The month of June, recognised worldwide as the Pride Month, is marked by many events across India to celebrate the LGBTQIA+ community. And you might have noticed that most of these events are marked by a flag — a simple red-to-violet rainbow, and in some cases, the more updated version of it, which is known as the Intersex-Inclusive Progress Pride Flag, created by Valentino Vecchietti of Intersex Equality Rights UK in 2021. This is actually a new version of the previous Progress Pride Flag created in 2018 by Daniel Quasar.
While most organisations in India still use the older rainbow pride flag in their events, the new variation of it is being increasingly accepted as a more inclusive representation for the community.
What’s Pride flag?
A Pride flag essentially represents the pride associated with LGTQIA+ social movements. For centuries people belonging to the community have had to fight for basic rights in countries across the world. The struggle continues in many countries. Uganda, for instance, recently passed a law criminalising the LGBTQIA+ community.
In India too, gay sex was decriminalised as recently as 2018. The Pride flag was used by activists, members of the community and allies as a symbol of resistance and acceptance. It was designed by renowned American artist and activist Gilbert Baker.
History of the pride flag
The simple rainbow Pride Flag, designed by Baker, made its debut in 1978 at the San Francisco Gay Freedom Parade. The new flag is based on this very flag. In his memoir, Rainbow Warrior, Baker mentions how he was approached by prominent gay activist Harvey Milk and filmmaker Artie Bressan Jr to come up with a symbol that will represent “the dawn of a new gay consciousness and freedom”.
Also in Explained | Did Barbie cause a paucity of pink, and controversies she caused in the past
“In the past, when I had thought of a flag, I saw it as just another icon to lampoon… I discovered the depth of their power, their transcendental, transformational quality. I thought of the emotional connection they hold. I thought how most flags represented a place. They were primarily nationalistic, territorial, iconic propaganda — all things we questioned in the ’70s. Gay people were tribal, individualistic, a global collective that was expressing itself in art and politics. We needed a flag to fly everywhere,” writes Baker in his memoir.
According to Baker, the Rainbow Flag was a “conscious choice, natural and necessary” as it was a symbol of hope in many cultures. Since then, there has been, in spirit of inclusion, a tradition of adding new elements to this flag. The most significant update of this rainbow flag was in 2017, when social justice advocate Amber Hikes conceptualised a new version of the flag with black and brown stripes to represent people of colour.
In 2018, American graphic designer Daniel Quasar redesigned the flag to include the colours of the transgender flag, blue, light pink and white. Quasar added the transgender colours along with black and brown colours (representing people of colour) in a chevron shape to represent forward movement.
The most recent version of the flag was designed by Valentino Vecchietti in 2021 as an intersex-inclusive Pride flag. A purple circle over a yellow triangle was included in the chevron part of the pride flag. This is a reference to the Intersex pride flag.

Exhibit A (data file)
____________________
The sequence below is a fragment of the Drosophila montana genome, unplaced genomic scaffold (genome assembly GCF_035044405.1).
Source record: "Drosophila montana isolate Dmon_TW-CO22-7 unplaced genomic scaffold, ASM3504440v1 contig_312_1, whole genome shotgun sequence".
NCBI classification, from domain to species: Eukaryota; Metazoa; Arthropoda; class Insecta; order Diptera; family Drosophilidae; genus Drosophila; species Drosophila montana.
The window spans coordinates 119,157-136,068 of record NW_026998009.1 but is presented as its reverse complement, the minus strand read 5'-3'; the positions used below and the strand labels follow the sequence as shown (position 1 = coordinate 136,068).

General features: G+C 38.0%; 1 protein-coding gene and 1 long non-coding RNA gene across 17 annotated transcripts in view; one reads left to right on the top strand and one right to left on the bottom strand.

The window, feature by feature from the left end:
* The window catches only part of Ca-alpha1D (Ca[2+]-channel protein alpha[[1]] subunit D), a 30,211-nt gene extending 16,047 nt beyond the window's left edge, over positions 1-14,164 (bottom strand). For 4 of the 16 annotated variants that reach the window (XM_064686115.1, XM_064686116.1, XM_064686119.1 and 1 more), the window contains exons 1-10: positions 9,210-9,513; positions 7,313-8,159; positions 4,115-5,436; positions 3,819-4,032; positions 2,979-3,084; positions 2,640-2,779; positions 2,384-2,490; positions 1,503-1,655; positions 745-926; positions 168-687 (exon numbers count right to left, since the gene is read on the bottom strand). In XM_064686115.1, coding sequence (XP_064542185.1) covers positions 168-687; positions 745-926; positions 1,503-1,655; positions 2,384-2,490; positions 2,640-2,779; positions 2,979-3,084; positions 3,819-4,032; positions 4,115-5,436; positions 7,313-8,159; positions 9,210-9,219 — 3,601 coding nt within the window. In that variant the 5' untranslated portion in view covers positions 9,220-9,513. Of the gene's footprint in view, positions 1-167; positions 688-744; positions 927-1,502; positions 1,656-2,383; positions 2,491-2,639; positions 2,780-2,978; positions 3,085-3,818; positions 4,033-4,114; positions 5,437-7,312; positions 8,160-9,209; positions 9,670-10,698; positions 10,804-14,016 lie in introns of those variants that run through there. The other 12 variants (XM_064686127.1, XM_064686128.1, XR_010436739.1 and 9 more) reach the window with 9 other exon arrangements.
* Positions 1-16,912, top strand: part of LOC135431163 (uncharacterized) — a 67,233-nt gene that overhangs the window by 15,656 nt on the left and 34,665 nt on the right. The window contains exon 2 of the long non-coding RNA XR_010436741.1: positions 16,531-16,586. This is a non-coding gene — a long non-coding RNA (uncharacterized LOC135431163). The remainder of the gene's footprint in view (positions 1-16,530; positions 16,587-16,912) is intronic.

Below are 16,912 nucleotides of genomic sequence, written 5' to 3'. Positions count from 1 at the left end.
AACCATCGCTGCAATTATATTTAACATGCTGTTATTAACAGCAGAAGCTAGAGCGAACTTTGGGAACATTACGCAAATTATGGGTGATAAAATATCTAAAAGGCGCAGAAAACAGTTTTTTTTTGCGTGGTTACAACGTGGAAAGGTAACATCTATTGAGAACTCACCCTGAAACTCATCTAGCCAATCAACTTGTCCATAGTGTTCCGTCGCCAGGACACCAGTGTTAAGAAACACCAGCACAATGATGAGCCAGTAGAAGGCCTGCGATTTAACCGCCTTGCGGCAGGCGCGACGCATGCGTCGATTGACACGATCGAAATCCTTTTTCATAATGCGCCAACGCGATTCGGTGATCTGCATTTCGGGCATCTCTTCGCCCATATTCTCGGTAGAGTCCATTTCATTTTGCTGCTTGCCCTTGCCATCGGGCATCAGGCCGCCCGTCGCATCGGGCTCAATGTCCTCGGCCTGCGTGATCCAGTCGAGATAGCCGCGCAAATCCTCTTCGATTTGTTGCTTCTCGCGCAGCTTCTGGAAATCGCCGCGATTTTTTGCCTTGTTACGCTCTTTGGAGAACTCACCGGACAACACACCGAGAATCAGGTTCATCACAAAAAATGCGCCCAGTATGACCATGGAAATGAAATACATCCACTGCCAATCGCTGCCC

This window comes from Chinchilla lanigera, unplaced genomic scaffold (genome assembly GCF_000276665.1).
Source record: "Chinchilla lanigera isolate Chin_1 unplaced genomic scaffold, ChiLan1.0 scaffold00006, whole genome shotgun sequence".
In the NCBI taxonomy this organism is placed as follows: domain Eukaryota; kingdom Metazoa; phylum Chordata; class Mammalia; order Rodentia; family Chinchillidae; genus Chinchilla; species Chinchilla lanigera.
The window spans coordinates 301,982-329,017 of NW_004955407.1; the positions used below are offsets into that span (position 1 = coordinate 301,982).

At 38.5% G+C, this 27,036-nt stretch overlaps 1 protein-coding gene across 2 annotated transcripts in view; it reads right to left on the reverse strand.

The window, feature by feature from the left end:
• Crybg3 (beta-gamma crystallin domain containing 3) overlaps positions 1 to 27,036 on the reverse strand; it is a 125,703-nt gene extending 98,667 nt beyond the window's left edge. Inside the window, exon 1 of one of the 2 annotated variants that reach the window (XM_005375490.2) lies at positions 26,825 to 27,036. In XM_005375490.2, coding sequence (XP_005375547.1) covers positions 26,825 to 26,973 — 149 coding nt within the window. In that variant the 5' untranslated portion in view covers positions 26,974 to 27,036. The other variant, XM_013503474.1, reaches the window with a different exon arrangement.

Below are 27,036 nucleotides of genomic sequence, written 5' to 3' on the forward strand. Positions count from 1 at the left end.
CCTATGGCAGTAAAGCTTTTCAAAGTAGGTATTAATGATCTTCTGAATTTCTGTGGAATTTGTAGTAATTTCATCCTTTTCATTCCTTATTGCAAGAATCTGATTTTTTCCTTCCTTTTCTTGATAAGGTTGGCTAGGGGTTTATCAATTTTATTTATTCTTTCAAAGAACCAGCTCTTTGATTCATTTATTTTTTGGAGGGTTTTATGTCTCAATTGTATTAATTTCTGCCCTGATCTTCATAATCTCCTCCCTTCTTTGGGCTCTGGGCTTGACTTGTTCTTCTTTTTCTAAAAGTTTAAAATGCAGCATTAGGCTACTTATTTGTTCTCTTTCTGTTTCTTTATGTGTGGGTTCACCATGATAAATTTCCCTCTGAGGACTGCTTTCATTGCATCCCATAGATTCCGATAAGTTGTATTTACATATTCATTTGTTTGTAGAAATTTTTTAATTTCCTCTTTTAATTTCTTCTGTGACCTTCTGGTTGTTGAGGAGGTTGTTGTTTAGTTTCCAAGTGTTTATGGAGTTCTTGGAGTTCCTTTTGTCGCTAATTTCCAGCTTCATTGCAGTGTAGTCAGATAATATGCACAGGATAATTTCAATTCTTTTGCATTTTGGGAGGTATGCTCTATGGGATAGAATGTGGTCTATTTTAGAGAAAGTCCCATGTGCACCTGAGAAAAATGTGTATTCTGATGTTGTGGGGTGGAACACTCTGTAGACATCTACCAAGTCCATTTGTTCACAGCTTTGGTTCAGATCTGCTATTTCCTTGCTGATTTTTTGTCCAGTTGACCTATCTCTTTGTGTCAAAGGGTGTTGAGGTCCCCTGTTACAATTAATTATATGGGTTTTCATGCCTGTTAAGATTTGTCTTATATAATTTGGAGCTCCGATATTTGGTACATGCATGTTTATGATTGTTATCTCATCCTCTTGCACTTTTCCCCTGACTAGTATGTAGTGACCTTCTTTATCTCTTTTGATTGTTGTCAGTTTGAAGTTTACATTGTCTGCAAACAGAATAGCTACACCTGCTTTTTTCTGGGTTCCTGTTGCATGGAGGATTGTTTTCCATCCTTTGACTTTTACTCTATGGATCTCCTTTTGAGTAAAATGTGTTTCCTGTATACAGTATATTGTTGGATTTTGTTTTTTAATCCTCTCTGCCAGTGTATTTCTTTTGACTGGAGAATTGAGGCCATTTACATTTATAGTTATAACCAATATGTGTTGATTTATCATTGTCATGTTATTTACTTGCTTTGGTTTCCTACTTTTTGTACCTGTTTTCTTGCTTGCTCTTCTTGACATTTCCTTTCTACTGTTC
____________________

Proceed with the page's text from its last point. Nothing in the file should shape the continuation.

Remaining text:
Why is it called Intersex-Inclusive Progress Pride Flag?
Most Read 1Bengaluru: Traffic congestion witnesses a dip at KR Puram Junction after commencement of full operations on Metro Purple Line 2Sonakshi Sinha says Salman Khan started laughing when he heard her first salary was Rs 3000: ‘He said buy me a gift’ 3Shahid Kapoor reveals his son was shocked after watching Jab We Met: ‘He said that’s how you look without a…’ 4Israel-Hamas War News Live Updates: ‘Preparing for ground incursion into Gaza, but leadership yet to decide’, says Israeli military 5High drama as BJP MLA stages protest, falls to Karnataka Dy CM D K Shivakumar’s feet
The intersex has been largely been underrepresented within broader queer narratives. According to the United Nations, intersex people are born with sex characteristics (including genitals, gonads and chromosome patterns) that do not fit typical binary notions of male or female bodies.
In 2021, Intersex Equality Rights (UK) decided to adapt the Pride Progress flag design to incorporate the intersex flag, creating the Intersex-Inclusive Pride flag. Intersex Equality rights activist did the redesigning. The colours yellow and purple are used in the intersex flag as a counterpoint to blue and pink which are traditionally seen as gendered colours.
What do the colours of the new flag signify?
Also ReadHeard the ‘Makeba’ song viral on Instagram reels? Here’s the story of the…Madhya Pradesh CM unveils Adi Shankaracharya statue at Omkareshwar: Its s…The true story behind Rani Mukherjee’s latest film ‘Mrs Chatterjee vs Nor…Sarakka Central Tribal University approved for Telangana: The figures of …
Red= LifeOrange= HealingYellow= New IdeasGreen= ProsperityBlue= SerenityViolet= SpiritChevron PartBlack and brown= people of colourWhite, blue and pink= transpeopleYellow with purple circle= Intersex people